Pope Francis already has distinguished himself with his down-to-earth style. Now he is both unnerving the Vatican and delighting the faithful by spontaneously calling people, earning the nickname "the Cold Call Pope," reports The New York Times.
Earlier this month, he called to comfort a pregnant Italian woman whose married boyfriend had unsuccessfully pressured her to have an abortion. The woman, who is divorced and will be a single mother, wrote to the Pope, fearing she had fallen afoul of the church. Not knowing the correct address, she marked the envelope "Holy Father Pope Francis, Vatican City, Rome." The Pope offered to personally baptise the baby when it is born next year, according to an account in La Stampa, a Turin-based daily.
In August, Francis phoned a woman in Argentina who had been raped by a local police officer. The Pope told her that she was not alone and that she should have faith in the justice system, according to an Argentine television news report rebroadcast in Italy.
On August 7, Michele Ferri of Pesaro, Italy, answered his phone and was startled to hear, "Hello Michele, it's Pope Francis." Ferri said in a telephone interview he had thought it was a joke.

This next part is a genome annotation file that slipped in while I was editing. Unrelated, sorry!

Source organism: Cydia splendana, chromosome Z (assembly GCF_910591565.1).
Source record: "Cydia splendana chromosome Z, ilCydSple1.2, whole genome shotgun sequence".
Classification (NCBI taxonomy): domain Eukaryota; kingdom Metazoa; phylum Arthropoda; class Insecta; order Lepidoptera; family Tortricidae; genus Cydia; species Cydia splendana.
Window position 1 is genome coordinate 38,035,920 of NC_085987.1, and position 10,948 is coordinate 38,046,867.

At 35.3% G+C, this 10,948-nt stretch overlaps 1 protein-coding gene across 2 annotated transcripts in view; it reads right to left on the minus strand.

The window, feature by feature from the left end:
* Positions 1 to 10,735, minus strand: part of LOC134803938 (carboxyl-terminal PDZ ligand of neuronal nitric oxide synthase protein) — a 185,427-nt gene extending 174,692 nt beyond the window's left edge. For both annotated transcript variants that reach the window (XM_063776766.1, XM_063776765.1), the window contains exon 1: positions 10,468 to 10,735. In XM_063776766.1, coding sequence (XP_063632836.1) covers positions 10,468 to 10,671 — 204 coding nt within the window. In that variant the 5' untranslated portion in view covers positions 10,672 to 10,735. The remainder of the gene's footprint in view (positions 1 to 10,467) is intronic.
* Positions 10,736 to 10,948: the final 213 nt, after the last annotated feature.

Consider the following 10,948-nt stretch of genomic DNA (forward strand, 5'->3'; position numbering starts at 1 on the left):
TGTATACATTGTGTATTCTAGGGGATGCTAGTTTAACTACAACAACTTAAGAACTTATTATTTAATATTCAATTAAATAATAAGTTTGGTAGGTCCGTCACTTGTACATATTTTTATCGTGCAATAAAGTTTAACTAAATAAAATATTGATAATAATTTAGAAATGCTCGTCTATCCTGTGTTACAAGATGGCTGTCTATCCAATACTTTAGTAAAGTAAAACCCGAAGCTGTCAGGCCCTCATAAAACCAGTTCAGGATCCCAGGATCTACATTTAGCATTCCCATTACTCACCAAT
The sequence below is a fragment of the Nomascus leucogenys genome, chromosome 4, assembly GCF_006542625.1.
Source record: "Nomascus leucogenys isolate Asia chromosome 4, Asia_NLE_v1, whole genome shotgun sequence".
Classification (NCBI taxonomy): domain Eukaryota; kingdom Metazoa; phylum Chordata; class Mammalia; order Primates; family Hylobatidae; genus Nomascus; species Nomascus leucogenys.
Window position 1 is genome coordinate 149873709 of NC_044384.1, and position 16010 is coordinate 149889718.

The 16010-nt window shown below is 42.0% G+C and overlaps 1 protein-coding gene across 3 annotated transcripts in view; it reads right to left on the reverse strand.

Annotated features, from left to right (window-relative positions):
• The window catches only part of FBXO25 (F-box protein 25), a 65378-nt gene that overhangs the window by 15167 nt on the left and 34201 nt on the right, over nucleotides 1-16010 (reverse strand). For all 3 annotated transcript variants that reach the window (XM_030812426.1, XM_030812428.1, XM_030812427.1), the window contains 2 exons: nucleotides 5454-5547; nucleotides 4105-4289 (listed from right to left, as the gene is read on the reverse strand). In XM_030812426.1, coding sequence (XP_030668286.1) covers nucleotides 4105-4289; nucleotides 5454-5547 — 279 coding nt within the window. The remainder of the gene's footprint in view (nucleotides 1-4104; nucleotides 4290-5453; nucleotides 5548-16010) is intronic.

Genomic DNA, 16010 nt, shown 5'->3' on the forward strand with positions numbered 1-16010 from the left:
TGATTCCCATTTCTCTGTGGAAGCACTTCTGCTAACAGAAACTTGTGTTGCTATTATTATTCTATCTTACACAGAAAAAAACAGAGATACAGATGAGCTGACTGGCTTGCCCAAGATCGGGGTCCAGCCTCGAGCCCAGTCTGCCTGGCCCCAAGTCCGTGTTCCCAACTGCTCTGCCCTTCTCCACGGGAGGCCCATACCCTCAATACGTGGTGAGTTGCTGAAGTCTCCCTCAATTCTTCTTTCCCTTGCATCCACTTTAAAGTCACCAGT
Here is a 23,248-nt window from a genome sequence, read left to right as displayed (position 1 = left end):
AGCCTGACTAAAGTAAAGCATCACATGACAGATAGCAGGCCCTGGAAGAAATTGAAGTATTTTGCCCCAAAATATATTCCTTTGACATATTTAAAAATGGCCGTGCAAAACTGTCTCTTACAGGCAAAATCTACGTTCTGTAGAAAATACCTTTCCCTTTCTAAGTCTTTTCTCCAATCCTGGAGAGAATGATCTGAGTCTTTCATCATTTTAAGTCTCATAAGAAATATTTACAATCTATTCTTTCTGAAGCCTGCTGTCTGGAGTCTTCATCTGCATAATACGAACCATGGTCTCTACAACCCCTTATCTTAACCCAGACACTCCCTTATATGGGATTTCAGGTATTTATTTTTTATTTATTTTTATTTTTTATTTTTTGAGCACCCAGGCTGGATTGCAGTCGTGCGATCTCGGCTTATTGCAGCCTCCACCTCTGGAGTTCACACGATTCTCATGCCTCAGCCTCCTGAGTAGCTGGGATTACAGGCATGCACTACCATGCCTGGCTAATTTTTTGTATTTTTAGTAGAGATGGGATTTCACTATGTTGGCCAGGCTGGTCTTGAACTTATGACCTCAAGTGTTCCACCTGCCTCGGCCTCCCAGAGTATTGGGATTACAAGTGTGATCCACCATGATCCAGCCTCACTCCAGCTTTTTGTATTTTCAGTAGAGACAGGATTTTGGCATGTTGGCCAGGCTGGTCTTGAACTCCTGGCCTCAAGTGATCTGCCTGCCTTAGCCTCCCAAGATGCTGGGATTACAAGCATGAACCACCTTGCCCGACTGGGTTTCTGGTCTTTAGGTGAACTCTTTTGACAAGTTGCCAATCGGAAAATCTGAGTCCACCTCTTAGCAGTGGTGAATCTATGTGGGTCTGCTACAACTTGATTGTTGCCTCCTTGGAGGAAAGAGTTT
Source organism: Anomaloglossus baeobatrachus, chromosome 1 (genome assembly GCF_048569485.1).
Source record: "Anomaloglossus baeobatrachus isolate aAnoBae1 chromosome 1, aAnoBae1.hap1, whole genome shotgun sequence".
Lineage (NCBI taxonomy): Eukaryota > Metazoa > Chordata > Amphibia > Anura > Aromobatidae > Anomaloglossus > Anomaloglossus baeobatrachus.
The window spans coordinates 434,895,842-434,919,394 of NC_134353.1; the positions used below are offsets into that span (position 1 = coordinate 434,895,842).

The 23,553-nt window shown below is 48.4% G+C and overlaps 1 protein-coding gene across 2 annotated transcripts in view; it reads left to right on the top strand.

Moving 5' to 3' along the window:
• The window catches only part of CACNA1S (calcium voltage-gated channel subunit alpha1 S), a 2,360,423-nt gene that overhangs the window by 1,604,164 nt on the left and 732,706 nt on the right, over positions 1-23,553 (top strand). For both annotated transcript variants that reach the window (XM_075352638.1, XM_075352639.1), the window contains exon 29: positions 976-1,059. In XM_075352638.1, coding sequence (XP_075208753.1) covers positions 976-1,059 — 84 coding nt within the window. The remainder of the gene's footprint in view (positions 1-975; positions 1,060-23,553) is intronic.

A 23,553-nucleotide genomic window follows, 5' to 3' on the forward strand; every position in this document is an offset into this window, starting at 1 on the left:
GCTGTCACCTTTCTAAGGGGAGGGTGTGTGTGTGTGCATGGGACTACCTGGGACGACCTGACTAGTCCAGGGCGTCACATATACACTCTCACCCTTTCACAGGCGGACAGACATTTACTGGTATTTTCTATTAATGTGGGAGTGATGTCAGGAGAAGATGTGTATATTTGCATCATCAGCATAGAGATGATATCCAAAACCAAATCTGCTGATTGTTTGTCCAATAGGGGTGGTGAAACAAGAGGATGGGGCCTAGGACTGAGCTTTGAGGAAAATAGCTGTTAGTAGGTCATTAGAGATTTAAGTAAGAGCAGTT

He had written to the Pope, he said, after a "series of tragedies in the family," most recently the death of his brother, who was killed in a petrol station robbery in early June. "The Pope said that the letter had made him cry," he said.
The 10-minute phone call "offered comfort and hope, to better face life without my brother," he said. "Of course the pain remains, but it was a great emotion to hear his voice." Later in August, Ferri said, the Pope also called his mother to offer words of support.
While the papal phoning has been widely greeted with delight, it is also proving somewhat perilous, with unsubstantiated news reports of calls supposedly made by Francis - including one last week to President Bashar al-Assad of Syria, and another to a young distraught French gay man. The Vatican denied that the Pope had made those calls. Some Vatican officials are expressing concern that individuals are impersonating Francis to advance political or ideological agendas.
Other Vatican analysts fear that the advent of papal phone calls could spawn disillusion among those not blessed by a call.
FULL STORY Pope's on the line and everyone's talking (NYT)